One of the best ways to take a quick temperature check of your district's comfort level or use in digital learning applications is through a simple “what do you know and what do you want to know” assessment activity. For many of your staff members, this is a non-stressful way of sharing what applications are meaningful to them. This also is a terrific way to show off a new way of using an application that you are looking to focus on throughout the school year.

Short Form Self Assessment


How does the Short-Form Staff Self-Assessment Work?

In this example, a Google Apps assessment has been created using Google Drawings. The user is asked to then place the icon of each application in one of four boxes to demonstrate their comfort level of that application.

One of the best ways to distribute an assessment such as is by first creating a template (using Google Drawings in this case) and then distributing them through Google Classroom. This will give staff members the opportunity to quickly take the assignment and submit it. Additionally, using Google Classroom's thumbnail view of assignments you can see all the assessments in one scrolling window without the need of opening each individual Google Drawing file.

The PD Topic Interest Survey

The Professional Development Topic Survey is one of the first tools that a coach can use when deciding what PD sessions to offer. This is an invaluable tool to not only take a quick temperature check of a building or school district, but also for the coach to get an idea of what topics and applications are on the minds of their teachers.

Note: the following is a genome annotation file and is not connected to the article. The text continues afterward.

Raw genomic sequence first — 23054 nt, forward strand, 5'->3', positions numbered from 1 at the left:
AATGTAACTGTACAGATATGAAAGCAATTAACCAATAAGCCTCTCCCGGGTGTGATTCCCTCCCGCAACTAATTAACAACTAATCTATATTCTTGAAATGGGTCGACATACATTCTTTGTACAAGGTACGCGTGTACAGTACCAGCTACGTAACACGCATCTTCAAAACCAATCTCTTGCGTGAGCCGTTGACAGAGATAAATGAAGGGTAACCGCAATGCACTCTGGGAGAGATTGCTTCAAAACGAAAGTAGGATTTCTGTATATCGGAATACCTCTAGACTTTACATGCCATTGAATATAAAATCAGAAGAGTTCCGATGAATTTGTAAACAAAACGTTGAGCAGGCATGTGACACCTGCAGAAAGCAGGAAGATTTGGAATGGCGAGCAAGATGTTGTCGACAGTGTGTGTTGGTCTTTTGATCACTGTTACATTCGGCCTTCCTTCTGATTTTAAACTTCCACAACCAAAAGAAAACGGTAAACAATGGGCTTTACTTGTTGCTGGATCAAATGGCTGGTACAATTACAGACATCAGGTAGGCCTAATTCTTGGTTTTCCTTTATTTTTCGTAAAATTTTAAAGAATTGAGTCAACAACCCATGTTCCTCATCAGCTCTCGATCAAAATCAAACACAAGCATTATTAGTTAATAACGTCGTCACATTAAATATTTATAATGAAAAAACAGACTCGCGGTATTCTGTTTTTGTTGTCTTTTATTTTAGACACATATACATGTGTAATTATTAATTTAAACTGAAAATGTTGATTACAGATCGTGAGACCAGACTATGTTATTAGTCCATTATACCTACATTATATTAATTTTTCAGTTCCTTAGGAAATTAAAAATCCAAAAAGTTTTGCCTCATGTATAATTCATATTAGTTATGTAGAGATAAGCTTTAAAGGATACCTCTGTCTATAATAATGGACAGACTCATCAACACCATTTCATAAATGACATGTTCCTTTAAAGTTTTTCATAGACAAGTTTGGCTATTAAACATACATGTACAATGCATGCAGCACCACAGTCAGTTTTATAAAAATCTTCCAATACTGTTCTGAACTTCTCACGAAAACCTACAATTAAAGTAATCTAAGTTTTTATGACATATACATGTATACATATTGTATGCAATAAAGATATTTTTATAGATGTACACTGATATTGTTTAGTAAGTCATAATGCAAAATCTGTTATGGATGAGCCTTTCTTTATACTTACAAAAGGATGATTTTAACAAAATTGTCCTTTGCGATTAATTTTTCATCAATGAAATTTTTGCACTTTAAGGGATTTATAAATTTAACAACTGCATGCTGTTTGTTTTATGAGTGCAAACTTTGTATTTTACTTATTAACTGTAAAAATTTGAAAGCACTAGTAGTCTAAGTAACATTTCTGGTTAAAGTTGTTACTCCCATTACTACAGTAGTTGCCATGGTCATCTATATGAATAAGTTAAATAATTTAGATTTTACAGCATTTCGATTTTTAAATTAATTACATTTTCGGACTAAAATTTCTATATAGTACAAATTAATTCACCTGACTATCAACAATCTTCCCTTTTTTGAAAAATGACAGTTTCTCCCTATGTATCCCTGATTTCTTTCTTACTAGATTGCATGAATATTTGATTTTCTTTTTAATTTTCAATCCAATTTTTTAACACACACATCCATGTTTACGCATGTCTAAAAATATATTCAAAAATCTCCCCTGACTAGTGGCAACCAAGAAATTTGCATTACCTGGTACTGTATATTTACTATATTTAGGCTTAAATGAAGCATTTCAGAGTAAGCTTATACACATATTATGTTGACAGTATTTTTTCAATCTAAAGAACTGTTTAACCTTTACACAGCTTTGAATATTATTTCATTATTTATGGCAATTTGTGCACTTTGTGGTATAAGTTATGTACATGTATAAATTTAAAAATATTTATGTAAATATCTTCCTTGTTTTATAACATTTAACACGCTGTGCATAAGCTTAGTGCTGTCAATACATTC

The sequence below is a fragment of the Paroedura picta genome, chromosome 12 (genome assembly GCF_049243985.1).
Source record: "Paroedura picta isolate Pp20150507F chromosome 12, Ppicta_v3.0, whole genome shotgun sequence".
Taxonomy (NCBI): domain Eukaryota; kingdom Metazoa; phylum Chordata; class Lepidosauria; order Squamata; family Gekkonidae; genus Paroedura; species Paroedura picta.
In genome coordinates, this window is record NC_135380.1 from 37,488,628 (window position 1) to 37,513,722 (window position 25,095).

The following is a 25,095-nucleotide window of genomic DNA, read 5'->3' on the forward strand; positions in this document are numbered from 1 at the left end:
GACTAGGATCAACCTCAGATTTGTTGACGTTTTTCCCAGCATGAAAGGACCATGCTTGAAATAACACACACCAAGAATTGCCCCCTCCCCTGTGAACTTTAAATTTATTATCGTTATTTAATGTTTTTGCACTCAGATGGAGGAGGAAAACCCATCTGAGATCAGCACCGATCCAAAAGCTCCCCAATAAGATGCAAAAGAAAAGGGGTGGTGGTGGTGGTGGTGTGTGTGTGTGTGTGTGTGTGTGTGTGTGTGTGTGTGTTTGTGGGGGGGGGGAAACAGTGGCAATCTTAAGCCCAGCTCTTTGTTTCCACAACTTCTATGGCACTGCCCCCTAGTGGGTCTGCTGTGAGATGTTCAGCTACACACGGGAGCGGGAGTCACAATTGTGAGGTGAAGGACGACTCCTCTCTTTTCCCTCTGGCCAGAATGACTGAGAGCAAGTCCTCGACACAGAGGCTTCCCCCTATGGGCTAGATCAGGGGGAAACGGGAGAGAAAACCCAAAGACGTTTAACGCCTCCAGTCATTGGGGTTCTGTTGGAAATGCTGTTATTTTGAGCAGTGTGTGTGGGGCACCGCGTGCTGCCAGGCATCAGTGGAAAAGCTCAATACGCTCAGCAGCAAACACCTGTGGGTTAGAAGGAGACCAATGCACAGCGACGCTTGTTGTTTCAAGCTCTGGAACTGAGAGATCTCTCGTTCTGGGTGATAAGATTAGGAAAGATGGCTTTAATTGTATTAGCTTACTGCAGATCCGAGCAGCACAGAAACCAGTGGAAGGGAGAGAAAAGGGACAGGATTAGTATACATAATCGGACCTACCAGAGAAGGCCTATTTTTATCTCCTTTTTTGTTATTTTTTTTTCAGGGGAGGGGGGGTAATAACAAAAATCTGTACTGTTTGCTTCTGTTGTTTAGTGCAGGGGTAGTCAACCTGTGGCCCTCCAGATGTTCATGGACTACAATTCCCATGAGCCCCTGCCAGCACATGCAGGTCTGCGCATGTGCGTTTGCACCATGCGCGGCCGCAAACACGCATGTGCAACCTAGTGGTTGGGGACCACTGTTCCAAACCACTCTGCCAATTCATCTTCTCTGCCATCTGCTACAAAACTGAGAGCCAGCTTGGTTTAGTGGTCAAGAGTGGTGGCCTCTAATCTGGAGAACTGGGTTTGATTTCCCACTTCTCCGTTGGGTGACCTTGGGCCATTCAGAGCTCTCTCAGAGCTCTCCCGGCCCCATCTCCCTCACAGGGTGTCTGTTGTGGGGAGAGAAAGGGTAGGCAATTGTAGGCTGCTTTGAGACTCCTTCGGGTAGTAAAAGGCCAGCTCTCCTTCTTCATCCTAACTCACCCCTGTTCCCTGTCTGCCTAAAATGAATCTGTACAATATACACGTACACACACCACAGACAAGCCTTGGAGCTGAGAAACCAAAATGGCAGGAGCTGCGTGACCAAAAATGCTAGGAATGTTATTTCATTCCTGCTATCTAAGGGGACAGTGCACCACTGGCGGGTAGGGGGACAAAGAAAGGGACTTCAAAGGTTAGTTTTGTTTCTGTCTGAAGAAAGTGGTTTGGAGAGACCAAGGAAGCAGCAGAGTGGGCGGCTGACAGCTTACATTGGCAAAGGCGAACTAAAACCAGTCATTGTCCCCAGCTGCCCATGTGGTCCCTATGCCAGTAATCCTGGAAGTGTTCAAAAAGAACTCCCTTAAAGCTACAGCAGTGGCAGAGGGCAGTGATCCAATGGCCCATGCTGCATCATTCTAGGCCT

One thing to keep in mind when looking at the example provided is that the survey asks two simple questions. One question focuses on specific applications. The other focuses on more curriculum and project-oriented goals.

How does the PD Topic Survey Work?

The focus of this survey is to do a quick check of what your teachers are thinking about doing in their classrooms. This form can be shared with staff members by email, but often it is best done in a staff meeting situation so that you can very quickly get your entire group to answer it all at the same time.

One thing to notice about this survey is that it asks for the teacher's name and email. Not all surveys in this process will be staff member specific. The reason this survey asks for the name of the staff member is that, even if the staff member does not sign up for a PD class with the coach, they still can be 1:1 reached out to for potential coaching meetings. Additionally, a coach can relate the data provided by the staff by building or department so that additional group PD can be discussed and planned between the coach and administration.

Choosing Your PD Sessions

The PD Course Catalogue is a key component in the planning and development of the Day Time Professional Development Program. The catalog can be as simple as a Google Doc with session titles, a Google Form with checkboxes, or in the case of the example provided, a Google Slide that provides a visual “e-book like” viewing experience.